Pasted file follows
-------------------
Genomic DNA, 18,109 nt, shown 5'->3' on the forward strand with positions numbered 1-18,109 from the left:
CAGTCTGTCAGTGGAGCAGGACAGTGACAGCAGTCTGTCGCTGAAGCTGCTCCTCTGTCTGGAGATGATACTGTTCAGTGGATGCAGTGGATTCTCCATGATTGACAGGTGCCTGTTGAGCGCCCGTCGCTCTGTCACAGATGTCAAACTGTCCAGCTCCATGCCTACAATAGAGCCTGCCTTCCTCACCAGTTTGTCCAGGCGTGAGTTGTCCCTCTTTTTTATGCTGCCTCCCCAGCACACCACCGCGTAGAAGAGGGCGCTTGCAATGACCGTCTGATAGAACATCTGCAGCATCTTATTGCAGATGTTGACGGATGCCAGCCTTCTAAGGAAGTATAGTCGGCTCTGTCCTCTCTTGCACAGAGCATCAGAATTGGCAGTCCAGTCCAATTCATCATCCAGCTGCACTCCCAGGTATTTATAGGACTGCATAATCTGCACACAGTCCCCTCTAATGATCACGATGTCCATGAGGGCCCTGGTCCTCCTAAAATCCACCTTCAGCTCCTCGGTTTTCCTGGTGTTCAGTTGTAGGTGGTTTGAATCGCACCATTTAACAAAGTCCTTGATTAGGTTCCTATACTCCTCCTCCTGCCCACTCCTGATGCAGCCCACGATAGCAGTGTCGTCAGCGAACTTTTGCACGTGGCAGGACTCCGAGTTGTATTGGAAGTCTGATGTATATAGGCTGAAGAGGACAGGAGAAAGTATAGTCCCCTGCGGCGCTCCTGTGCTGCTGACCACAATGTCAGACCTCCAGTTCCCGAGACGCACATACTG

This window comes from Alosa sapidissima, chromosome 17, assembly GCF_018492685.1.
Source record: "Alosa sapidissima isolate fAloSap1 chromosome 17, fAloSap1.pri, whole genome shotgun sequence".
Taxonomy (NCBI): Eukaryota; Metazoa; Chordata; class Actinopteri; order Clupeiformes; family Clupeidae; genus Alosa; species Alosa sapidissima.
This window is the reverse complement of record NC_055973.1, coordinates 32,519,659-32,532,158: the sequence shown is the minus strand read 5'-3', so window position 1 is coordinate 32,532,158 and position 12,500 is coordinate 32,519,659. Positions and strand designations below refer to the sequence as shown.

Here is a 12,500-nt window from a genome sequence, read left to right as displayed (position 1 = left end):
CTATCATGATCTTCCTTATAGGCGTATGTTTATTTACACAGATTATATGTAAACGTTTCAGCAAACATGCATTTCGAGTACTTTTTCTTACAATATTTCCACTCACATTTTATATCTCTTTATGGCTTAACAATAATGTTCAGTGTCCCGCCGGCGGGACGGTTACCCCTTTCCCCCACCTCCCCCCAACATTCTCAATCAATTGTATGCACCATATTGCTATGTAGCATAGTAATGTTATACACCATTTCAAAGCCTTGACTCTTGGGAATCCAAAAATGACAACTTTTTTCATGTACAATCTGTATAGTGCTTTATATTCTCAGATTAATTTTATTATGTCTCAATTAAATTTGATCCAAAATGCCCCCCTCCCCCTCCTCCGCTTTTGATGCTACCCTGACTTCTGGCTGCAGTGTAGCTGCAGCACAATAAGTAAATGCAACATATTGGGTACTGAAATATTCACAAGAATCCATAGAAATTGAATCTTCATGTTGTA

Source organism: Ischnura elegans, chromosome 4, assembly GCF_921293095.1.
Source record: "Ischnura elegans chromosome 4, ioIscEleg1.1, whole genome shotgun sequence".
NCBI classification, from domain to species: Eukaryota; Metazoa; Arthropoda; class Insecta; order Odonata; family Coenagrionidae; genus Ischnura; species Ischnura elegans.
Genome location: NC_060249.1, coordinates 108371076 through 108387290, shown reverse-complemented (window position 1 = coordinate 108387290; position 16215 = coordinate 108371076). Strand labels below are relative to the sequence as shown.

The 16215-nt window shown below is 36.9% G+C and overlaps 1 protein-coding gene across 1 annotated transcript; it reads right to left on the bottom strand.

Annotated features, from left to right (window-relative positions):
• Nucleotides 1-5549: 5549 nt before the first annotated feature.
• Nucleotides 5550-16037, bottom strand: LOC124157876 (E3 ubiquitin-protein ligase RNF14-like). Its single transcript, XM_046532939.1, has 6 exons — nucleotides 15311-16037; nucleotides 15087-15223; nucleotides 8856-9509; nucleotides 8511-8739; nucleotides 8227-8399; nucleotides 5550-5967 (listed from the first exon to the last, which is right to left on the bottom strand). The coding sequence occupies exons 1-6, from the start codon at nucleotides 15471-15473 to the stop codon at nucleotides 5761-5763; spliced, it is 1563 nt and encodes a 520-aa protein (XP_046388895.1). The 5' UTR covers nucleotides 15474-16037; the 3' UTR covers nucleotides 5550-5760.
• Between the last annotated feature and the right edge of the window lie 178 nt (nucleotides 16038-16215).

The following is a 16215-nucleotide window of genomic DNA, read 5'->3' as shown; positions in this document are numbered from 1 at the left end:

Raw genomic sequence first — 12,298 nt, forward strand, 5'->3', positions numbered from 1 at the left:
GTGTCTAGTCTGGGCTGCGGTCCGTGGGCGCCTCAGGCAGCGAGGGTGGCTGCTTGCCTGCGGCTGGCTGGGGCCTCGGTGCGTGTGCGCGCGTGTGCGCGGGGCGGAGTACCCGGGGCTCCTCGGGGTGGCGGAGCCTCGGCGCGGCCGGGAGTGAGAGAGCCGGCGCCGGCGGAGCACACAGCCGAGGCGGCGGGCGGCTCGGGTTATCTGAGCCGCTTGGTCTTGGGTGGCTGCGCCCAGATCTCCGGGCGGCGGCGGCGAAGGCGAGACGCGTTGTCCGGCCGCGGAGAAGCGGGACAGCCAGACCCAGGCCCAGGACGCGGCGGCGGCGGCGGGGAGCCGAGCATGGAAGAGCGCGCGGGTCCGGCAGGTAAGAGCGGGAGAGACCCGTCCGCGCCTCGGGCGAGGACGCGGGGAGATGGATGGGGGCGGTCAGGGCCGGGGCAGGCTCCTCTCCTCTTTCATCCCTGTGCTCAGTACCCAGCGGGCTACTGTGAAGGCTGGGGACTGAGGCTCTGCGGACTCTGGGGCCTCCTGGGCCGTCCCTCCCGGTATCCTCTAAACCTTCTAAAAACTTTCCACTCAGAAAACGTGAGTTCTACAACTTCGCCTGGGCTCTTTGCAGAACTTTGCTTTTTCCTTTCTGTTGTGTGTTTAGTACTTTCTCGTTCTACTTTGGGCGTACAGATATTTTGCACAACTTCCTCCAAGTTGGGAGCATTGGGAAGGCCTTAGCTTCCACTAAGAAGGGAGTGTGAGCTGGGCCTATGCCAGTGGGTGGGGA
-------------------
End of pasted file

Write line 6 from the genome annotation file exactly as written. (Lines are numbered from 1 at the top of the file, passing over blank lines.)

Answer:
This window is the reverse complement of record NC_055973.1, coordinates 32,519,659-32,532,158: the sequence shown is the minus strand read 5'-3', so window position 1 is coordinate 32,532,158 and position 12,500 is coordinate 32,519,659. Positions and strand designations below refer to the sequence as shown.